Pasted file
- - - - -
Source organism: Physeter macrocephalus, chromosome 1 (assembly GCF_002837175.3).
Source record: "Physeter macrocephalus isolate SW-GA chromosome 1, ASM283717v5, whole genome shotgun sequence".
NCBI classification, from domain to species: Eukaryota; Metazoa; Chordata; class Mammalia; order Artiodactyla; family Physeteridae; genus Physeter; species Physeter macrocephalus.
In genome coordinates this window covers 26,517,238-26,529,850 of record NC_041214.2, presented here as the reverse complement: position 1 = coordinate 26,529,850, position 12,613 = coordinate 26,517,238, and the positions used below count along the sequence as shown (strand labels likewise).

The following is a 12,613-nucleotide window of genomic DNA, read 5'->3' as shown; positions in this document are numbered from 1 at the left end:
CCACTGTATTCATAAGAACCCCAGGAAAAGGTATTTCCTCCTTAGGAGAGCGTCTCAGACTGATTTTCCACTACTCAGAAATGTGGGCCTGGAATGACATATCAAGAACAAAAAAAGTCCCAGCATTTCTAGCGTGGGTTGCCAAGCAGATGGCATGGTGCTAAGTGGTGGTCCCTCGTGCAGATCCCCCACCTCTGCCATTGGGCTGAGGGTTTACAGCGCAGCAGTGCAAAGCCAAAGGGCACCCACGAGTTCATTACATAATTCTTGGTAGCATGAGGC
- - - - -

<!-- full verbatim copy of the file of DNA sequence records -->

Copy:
Source organism: Physeter macrocephalus, chromosome 1 (assembly GCF_002837175.3).
Source record: "Physeter macrocephalus isolate SW-GA chromosome 1, ASM283717v5, whole genome shotgun sequence".
NCBI classification, from domain to species: Eukaryota; Metazoa; Chordata; class Mammalia; order Artiodactyla; family Physeteridae; genus Physeter; species Physeter macrocephalus.
In genome coordinates this window covers 26,517,238-26,529,850 of record NC_041214.2, presented here as the reverse complement: position 1 = coordinate 26,529,850, position 12,613 = coordinate 26,517,238, and the positions used below count along the sequence as shown (strand labels likewise).

The following is a 12,613-nucleotide window of genomic DNA, read 5'->3' as shown; positions in this document are numbered from 1 at the left end:
CCACTGTATTCATAAGAACCCCAGGAAAAGGTATTTCCTCCTTAGGAGAGCGTCTCAGACTGATTTTCCACTACTCAGAAATGTGGGCCTGGAATGACATATCAAGAACAAAAAAAGTCCCAGCATTTCTAGCGTGGGTTGCCAAGCAGATGGCATGGTGCTAAGTGGTGGTCCCTCGTGCAGATCCCCCACCTCTGCCATTGGGCTGAGGGTTTACAGCGCAGCAGTGCAAAGCCAAAGGGCACCCACGAGTTCATTACATAATTCTTGGTAGCATGAGGC